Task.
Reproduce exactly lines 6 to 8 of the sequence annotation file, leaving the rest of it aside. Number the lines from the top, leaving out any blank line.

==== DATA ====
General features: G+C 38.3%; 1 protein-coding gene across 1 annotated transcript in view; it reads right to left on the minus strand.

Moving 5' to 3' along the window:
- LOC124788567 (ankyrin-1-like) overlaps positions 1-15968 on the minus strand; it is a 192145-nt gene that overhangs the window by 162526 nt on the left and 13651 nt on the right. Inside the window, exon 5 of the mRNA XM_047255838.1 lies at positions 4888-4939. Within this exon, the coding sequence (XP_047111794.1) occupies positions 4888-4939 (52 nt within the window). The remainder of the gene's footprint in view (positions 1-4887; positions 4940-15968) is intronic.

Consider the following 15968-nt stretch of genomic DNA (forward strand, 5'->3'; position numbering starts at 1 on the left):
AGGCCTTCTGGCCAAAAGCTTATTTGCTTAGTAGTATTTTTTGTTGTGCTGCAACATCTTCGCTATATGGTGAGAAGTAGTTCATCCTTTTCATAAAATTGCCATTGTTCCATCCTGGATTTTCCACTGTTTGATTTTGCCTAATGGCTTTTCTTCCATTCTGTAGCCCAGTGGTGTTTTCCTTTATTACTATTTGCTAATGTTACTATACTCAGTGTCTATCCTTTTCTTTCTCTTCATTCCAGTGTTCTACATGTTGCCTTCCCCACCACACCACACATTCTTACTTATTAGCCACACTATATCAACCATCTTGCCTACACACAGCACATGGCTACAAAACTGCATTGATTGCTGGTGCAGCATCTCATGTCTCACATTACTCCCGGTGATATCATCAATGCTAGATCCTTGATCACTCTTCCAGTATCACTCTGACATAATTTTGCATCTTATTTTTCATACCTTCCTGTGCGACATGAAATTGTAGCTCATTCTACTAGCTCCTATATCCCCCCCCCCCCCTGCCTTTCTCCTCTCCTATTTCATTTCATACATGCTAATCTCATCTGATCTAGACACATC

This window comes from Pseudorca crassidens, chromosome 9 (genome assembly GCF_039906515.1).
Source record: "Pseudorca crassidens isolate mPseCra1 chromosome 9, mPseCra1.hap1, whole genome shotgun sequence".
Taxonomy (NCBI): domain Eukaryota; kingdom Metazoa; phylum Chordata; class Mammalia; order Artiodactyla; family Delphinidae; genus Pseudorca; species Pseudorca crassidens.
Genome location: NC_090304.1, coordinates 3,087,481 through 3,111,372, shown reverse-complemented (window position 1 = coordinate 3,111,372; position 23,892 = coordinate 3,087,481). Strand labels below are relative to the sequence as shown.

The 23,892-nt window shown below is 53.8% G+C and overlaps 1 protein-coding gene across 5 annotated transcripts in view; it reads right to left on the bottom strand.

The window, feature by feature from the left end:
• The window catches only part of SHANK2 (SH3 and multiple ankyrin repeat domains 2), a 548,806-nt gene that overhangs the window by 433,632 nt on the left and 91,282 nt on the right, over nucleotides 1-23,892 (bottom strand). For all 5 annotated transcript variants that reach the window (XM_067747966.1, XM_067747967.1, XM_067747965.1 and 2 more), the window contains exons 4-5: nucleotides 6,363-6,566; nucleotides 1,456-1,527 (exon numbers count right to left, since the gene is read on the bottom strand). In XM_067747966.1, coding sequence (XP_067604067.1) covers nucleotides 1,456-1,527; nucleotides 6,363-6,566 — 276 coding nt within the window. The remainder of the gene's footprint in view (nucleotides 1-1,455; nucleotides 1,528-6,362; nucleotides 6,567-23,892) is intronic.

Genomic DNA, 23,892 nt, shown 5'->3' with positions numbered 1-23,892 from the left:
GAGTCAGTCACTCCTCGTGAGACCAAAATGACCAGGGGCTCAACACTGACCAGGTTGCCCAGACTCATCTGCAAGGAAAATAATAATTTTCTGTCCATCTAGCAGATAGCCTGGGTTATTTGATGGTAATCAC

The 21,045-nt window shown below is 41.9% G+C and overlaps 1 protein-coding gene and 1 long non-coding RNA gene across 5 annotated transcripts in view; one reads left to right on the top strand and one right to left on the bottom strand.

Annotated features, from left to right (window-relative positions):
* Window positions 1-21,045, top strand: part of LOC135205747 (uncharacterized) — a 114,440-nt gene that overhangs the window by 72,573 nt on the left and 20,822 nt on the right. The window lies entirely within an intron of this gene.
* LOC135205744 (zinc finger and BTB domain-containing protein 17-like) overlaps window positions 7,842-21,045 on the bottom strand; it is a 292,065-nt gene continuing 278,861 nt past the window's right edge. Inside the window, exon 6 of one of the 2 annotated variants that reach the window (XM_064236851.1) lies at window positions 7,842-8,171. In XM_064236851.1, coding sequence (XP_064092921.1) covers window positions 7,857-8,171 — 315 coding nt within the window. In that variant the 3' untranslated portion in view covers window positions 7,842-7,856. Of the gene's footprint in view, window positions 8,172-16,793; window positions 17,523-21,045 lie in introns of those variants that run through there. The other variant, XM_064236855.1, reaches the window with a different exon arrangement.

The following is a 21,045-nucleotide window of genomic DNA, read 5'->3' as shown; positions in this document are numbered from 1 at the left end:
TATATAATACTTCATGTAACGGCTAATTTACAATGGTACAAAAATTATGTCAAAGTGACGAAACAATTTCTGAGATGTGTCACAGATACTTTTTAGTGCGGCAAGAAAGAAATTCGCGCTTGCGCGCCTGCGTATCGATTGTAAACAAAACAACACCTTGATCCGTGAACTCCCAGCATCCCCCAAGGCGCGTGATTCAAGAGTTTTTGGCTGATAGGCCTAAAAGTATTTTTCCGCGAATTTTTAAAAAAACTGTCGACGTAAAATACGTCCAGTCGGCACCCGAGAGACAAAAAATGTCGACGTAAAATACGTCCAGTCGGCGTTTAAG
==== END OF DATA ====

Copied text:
This window comes from Pseudorca crassidens, chromosome 9 (genome assembly GCF_039906515.1).
Source record: "Pseudorca crassidens isolate mPseCra1 chromosome 9, mPseCra1.hap1, whole genome shotgun sequence".
Taxonomy (NCBI): domain Eukaryota; kingdom Metazoa; phylum Chordata; class Mammalia; order Artiodactyla; family Delphinidae; genus Pseudorca; species Pseudorca crassidens.